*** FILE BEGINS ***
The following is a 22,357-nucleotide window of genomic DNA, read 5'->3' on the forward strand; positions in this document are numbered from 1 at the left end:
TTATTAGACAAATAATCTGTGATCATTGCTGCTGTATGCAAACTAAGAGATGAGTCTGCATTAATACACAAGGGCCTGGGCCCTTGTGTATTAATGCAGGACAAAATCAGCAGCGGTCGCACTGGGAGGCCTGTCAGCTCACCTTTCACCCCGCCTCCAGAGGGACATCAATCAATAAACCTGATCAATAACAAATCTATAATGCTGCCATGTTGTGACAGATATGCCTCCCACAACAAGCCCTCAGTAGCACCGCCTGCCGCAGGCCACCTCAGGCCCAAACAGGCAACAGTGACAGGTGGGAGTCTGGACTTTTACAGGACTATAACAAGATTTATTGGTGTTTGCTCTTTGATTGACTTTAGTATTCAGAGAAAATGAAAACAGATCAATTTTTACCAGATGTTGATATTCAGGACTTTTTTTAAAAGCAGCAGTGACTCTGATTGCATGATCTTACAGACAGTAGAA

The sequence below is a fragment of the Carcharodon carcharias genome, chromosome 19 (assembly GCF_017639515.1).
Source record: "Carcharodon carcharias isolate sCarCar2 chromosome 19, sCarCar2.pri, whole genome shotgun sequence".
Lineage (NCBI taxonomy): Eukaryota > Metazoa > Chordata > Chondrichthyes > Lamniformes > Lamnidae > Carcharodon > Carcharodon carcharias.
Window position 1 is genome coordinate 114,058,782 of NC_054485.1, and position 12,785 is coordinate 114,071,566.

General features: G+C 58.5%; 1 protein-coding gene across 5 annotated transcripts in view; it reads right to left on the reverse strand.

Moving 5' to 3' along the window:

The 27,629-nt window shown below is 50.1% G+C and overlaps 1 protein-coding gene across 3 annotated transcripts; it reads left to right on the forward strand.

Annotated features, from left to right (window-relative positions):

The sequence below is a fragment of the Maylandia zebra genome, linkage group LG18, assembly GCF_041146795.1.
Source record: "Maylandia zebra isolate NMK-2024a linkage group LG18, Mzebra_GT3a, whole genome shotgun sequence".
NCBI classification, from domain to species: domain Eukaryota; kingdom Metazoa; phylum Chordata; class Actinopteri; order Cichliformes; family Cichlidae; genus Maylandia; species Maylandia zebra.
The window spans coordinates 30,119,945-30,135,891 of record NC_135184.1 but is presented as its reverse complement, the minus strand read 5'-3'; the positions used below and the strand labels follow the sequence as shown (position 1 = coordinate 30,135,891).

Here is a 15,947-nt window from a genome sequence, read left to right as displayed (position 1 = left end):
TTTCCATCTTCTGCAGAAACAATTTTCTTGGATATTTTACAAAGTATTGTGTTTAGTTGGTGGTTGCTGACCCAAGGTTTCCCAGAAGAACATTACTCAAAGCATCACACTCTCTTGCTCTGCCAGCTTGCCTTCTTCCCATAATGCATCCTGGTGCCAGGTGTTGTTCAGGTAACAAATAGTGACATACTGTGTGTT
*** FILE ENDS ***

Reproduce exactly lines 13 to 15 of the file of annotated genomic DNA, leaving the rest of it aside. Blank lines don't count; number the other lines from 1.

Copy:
NCBI classification, from domain to species: domain Eukaryota; kingdom Metazoa; phylum Chordata; class Actinopteri; order Cichliformes; family Cichlidae; genus Maylandia; species Maylandia zebra.
The window spans coordinates 30,119,945-30,135,891 of record NC_135184.1 but is presented as its reverse complement, the minus strand read 5'-3'; the positions used below and the strand labels follow the sequence as shown (position 1 = coordinate 30,135,891).

Here is a 15,947-nt window from a genome sequence, read left to right as displayed (position 1 = left end):